A lawyer who has formerly represented a client in a matter shall not thereafter:
represent another in the same or a substantially related matter in which that person's interests are materially adverse to the interests of the former client unless the former client consents after consultation, or
use information relating to the representation to the disadvantage of the former client except as Rule 1.6 would permit with respect to a client or when the information has become generally known.
Under the factual situation presented, the prohibitions of the foregoing rules apply. Both of the specific issues as set forth above contemplate the law firm's representing certain partners in an action concerning the termination of another partner of the same general accounting firm (the Senior Partner and 25% owner, with whom that firm has had repeated contacts related to partnership business and legal services) without disclosing to the terminated partner any potential conflict, consulting with each concerning same and obtaining knowing and informed consent.
The law firm provided this general accounting firm with legal services relating to various aspects of the accounting practice, including partnership affairs within the accounting practice, over a period of several years. Specifically, various members of the law firm worked directly with the Senior Partner and advised him and the other members of the accounting firm as to various legal matters. Rule 1.13, M.R.P.C., deals with the organization as a client. The ABA Model Rule upon which our Rule 1.13 is predicated has been interpreted to provide that if the relationship is not clarified at an early stage, a lawyer-client relationship may arise between the lawyer and an individual constituent of the organization. See, e.g., ABA Annotated Model Rules of Professional Conduct (2d. Ed. 1992) at 228 (lawyer-client relationship may be found between an individual constituent and an organization's lawyer).See also E.F. Hutton & Co. v. Brown, 305 F. Supp. 371 (S.D. Tex. 1969) (lawyers disqualified from representing brokerage firm in action against former vice president based on presumption that lawyers represented him as individual as well as brokerage firm); Margulies v. Upchurch, 696 P.2d 1195 (Utah 1985) (lawyer-client relationship existed between limited partners and lawyer for limited partnership).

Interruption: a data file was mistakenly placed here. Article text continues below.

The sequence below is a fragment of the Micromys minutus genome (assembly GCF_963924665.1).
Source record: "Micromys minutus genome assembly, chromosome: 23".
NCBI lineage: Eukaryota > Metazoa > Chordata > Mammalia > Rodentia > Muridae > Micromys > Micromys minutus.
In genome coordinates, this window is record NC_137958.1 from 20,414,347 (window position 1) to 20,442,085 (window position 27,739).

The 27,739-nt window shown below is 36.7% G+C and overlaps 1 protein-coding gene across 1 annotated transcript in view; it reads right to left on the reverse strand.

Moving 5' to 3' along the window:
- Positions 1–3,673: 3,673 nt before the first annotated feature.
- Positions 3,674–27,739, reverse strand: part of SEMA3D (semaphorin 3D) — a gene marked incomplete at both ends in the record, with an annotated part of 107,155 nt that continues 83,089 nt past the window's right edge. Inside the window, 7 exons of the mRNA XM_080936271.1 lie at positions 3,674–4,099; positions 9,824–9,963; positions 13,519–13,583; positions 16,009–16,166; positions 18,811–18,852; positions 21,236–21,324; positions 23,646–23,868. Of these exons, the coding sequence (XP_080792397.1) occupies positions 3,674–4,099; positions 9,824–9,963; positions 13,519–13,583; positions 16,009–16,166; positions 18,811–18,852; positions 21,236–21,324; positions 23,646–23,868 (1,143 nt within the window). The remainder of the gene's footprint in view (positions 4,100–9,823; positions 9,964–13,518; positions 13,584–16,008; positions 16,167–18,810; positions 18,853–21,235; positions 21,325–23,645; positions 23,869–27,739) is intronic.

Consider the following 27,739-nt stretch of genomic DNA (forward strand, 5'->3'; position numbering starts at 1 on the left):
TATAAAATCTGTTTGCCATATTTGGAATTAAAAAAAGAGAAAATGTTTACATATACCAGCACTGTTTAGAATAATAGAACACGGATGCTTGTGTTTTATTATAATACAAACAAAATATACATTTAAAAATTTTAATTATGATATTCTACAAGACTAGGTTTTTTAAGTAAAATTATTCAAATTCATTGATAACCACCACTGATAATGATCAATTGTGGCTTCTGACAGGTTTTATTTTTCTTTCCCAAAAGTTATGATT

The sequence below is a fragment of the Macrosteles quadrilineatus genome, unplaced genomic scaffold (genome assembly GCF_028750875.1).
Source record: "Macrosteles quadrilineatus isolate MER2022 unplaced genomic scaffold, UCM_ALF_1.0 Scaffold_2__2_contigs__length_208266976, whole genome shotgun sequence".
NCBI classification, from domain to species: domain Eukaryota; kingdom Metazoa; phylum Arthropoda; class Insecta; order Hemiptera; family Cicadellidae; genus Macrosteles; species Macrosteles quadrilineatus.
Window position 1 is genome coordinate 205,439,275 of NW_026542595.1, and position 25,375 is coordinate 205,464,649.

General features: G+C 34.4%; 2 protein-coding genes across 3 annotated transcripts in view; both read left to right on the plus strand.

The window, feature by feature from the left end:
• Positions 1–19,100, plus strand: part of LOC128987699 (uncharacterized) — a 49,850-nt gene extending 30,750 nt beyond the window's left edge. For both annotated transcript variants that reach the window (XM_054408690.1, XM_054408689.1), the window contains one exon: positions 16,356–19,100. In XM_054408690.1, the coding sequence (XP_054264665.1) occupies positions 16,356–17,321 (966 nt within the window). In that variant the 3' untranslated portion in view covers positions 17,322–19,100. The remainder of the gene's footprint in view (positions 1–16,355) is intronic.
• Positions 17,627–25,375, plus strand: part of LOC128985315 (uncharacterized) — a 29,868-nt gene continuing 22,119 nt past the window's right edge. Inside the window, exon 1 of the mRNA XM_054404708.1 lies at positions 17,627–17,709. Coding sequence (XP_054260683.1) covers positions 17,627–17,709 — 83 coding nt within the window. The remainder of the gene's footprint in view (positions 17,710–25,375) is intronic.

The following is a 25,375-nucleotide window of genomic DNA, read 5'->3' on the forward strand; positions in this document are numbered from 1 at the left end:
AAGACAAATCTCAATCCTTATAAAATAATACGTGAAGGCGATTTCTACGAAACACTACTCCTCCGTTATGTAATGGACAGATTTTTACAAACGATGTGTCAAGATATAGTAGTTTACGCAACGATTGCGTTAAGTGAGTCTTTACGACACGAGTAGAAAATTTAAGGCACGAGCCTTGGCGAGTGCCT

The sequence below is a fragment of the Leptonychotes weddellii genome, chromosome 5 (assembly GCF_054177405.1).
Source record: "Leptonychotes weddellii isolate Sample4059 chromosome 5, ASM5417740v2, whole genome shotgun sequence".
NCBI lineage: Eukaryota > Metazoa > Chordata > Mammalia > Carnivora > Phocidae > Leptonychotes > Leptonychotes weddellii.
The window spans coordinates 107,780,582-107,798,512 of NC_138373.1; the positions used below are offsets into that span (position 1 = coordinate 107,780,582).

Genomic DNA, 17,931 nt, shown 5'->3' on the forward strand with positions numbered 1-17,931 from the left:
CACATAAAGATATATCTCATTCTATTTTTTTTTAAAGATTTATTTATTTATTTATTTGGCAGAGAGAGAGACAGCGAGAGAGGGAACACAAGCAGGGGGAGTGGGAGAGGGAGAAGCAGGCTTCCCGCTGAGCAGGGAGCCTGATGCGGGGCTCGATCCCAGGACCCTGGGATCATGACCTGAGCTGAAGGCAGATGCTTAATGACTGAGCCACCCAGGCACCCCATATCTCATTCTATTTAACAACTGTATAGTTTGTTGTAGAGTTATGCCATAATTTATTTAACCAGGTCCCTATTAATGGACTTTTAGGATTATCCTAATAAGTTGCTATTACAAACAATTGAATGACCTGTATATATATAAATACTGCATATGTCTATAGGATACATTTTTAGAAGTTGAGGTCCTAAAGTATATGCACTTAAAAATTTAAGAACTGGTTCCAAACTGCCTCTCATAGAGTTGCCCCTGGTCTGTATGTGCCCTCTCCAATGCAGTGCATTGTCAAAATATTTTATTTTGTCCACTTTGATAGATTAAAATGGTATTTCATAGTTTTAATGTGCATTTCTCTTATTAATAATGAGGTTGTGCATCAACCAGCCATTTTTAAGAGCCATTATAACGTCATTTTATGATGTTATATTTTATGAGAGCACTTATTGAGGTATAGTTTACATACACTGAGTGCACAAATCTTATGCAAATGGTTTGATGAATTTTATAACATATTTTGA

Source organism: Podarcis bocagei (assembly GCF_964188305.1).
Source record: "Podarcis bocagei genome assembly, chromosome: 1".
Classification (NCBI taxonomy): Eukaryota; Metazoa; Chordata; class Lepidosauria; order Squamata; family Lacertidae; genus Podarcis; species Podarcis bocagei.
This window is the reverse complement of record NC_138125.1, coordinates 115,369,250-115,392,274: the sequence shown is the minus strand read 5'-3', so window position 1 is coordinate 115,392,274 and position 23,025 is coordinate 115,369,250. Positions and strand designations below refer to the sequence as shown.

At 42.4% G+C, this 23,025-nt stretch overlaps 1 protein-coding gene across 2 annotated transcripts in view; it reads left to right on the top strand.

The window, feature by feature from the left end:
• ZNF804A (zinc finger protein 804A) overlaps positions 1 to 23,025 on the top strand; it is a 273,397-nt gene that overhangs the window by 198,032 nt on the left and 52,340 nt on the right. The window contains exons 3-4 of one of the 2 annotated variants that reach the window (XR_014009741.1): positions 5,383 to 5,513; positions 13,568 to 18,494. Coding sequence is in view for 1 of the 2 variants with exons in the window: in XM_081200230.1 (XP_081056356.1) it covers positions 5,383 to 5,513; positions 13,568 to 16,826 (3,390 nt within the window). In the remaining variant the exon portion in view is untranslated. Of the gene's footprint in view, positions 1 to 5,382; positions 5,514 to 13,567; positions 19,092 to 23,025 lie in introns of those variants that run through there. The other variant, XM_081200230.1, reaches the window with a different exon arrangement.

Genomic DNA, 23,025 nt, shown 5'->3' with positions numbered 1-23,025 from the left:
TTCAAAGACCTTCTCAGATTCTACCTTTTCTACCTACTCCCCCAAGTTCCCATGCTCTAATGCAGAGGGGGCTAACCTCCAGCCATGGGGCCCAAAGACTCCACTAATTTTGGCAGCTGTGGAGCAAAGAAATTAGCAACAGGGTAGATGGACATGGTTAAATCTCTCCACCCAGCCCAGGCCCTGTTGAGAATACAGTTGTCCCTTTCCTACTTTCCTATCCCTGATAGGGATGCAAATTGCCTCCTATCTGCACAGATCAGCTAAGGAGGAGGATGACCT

Further, the comment to Rule 1.13 requires that if the organization's interest becomes adverse to those of one or more of its constituents, the lawyer should advise the constituent(s) of the conflict or potential conflict of interest. For purposes of this opinion, we assume that the subject lawyers did not comply with this requirement.
Further, in the scenario proposed, the Senior Partner's termination would be based on advice provided by the law firm. That action, coupled with the fact that the same law firm proposes thereafter to represent several of the remaining partners of the accounting firm in litigation against the former Senior Partner, all without obtaining his consent after consultation, would violate M.R.P.C. Rule 1.9(a) and the general principles set forth in M.R.P.C. Rule 1.7. The conduct described may also violate Rule 1.9(b) and 1.8(b).
Accordingly, we conclude that the actions proposed in both Questions 1 and 2 violate the lawyers' obligations pursuant to the Mississippi Rules of Professional Conduct. We do not know the specifics of the law firm's representation of the accounting partnership nor the bases for the proposed termination of the Senior Partner; therefore, we offer no opinion as to whether the law firm may obtain an effective waiver for the proposed representation from the Senior Partner after consolation. The questions posed also state that the subject law firm is organized as a general partnership. That factor plays no part in our analysis, and the result we reach would be the same regardless of the manner in which the law firm is organized.